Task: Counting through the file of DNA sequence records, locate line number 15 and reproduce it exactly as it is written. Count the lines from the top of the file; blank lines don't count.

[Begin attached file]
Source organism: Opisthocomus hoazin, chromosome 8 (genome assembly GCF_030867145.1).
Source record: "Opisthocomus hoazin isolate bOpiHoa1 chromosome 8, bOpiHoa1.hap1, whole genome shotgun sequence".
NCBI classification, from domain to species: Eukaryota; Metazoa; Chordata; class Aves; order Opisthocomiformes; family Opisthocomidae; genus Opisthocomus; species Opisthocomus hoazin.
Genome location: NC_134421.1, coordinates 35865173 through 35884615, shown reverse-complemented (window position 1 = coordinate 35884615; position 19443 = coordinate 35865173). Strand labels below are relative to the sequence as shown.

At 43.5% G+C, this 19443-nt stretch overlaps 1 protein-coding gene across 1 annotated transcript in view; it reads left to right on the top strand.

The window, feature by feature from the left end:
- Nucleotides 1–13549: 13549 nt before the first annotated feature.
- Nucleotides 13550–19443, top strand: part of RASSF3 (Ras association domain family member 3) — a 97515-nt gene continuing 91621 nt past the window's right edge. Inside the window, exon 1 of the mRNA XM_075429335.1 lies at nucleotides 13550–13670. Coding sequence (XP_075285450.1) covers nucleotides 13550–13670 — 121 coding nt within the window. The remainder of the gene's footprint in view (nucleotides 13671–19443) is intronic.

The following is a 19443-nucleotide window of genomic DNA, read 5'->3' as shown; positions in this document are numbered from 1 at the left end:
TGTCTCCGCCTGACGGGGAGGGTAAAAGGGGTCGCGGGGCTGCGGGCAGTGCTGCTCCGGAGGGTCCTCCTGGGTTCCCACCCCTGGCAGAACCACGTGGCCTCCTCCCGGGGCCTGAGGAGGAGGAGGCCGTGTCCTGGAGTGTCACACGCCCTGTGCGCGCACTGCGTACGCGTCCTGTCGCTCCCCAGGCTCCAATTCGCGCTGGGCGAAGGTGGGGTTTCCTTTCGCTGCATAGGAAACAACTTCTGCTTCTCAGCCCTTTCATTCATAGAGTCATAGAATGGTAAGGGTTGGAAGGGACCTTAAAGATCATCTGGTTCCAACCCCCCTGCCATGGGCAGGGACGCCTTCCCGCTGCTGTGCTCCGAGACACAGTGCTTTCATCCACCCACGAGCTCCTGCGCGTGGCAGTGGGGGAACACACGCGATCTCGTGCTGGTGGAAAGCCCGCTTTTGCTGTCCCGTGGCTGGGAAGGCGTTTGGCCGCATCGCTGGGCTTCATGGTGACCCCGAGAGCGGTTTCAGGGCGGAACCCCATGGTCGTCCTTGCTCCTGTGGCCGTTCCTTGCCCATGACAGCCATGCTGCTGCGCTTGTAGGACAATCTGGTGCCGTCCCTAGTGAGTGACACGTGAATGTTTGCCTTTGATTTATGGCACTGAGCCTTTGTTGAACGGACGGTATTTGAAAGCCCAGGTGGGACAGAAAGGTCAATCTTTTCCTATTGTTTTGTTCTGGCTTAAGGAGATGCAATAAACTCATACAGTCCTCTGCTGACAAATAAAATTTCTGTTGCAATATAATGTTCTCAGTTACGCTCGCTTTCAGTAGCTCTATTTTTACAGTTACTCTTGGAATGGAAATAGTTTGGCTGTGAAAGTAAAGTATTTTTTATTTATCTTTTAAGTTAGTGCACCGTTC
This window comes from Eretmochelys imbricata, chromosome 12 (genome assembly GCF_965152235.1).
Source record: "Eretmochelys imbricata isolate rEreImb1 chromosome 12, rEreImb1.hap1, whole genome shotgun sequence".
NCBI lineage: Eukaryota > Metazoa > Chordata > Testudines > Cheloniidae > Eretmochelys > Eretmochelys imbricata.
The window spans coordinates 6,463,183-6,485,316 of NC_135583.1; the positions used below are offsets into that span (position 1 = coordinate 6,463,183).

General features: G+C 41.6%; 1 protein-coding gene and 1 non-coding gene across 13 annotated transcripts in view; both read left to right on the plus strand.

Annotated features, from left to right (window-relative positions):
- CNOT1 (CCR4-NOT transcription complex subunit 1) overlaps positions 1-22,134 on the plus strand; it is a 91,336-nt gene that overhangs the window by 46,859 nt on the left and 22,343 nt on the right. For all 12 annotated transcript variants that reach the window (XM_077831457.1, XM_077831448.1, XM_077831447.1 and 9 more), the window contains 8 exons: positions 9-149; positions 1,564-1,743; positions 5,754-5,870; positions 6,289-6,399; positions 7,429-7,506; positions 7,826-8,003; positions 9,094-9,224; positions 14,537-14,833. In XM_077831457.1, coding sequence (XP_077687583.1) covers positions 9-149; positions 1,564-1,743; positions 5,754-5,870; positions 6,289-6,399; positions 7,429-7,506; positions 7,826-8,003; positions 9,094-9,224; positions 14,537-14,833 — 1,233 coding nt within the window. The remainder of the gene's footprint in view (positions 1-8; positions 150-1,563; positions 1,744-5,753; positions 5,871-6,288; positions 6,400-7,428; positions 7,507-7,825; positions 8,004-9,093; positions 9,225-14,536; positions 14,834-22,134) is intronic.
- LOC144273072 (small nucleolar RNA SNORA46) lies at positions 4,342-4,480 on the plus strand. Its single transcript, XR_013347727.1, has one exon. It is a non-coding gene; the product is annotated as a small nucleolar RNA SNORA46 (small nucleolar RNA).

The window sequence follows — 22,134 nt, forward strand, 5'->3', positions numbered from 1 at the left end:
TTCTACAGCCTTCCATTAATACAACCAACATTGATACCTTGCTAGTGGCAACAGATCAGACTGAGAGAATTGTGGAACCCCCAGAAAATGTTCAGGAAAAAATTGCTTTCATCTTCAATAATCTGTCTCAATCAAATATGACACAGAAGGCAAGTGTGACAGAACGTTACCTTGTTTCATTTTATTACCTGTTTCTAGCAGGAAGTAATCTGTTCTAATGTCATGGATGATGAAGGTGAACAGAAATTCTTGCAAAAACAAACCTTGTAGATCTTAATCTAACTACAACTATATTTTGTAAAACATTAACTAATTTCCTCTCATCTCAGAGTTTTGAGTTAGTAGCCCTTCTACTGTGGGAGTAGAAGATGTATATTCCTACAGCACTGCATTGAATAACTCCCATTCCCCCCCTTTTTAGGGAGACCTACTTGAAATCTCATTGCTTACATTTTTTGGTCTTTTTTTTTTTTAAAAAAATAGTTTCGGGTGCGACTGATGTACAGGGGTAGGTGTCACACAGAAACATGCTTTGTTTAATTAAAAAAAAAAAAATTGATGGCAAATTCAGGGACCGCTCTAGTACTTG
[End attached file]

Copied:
General features: G+C 41.6%; 1 protein-coding gene and 1 non-coding gene across 13 annotated transcripts in view; both read left to right on the plus strand.